The integration of immigrants is an important process for developed countries, but to what extent can the most important part of the population be "sucked" from regions that are already suffering because of it? In the future, the tourism offer in the global south will increasingly develop, where through such development, the population that would otherwise emigrate will be employed. This will create new problems in the global north, which will continue to experience labor shortages in hospitality and tourism.
A completely new approach to workers with much more flexibility is needed. Those who will continue to immigrate to the Global North should receive all possible assistance for integration.
It is similar with sustainability. Everyone is talking about sustainability, but they are also counting on an increase in the number of tourist arrivals, on a greater number of incoming flights, so this contradiction of the desire for the highest degree of sustainability while simultaneously increasing the volume of traffic is increasingly being outlined as a paradox.
In the new sustainable approach, there is also a lot of "greenwashing" where, with the use of abundant financial funds, the business is presented as "greener" than it actually is. Large tourism companies are leading in this. This situation, along with the flourishing of the bureaucratic apparatus responsible for the control and management of sustainability rules, calls into question the sincerity of the bidders and thus the trust of the consumer, the tourist traveler.
Instead of this approach to interpreting the EU taxonomy, Dr. Fuest suggests measuring the "carbon footprint". Reducing CO2 emissions is the final strategic goal of the decarbonization program, but also one of the more important goals of the sustainability of tourist travel.
Tourism is in a state of transformation
The tourism sector still needs to practice elasticity, flexibility in business and build a system that is resistant to crisis situations. The products that should be developed as a priority are those that have proven to be the most resistant in the pandemic. This is certainly mountain tourism, active tourism, small group tourism, individual tourism, baby boomers are the financially strongest, most stable segment of travelers.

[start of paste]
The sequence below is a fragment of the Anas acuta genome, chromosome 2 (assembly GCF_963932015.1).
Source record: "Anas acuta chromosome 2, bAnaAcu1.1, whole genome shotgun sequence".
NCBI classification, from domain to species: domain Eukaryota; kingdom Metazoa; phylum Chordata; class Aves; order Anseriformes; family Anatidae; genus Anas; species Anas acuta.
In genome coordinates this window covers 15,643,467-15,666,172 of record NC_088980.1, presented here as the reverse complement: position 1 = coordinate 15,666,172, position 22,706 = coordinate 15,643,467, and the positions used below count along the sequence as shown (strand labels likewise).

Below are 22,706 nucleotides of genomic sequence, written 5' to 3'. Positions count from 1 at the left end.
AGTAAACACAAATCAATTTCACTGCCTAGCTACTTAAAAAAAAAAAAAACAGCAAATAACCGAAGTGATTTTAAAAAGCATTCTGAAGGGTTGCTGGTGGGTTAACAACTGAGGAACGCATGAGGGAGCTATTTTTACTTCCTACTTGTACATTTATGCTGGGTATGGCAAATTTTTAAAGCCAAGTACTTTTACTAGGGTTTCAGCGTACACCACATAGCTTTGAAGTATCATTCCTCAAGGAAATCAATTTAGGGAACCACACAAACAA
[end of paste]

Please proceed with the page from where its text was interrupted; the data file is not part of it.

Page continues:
The polarization between those who have a good travel budget and those who are more price sensitive will further grow. Care for the environment, clear presentation of all concrete procedures for reducing harmful effects on the environment are extremely important in tourism.
Rail travel will increase, the use of liquid hydrogen as a fuel will increase, air transport will continue to be under strong pressure to use an environmentally friendly fuel.
Everything tells us that the tourist traffic figures that convince us that we are returning to the "old normal" can be deceiving. Physical and financial traffic is returning as a result of too long social isolation during the pandemic. However, the business sector experienced major shocks and changes and did not fully recover operationally or financially. Household budgets of families of tourist travelers will be under increasing strain caused by the effects of inflation. The prices of consumer goods and services, especially energy and food, will rise above the real wage growth.
Therefore, despite the excellent forecasts for 2023, the tourism sector must already prepare for 2024 and 2025, which will bring new challenges.
Nedo Pinezić, nedopinezic.com
Cover photo: presentation by prof. Dr. Clemens Fuesta/ source: Nedo Pinezić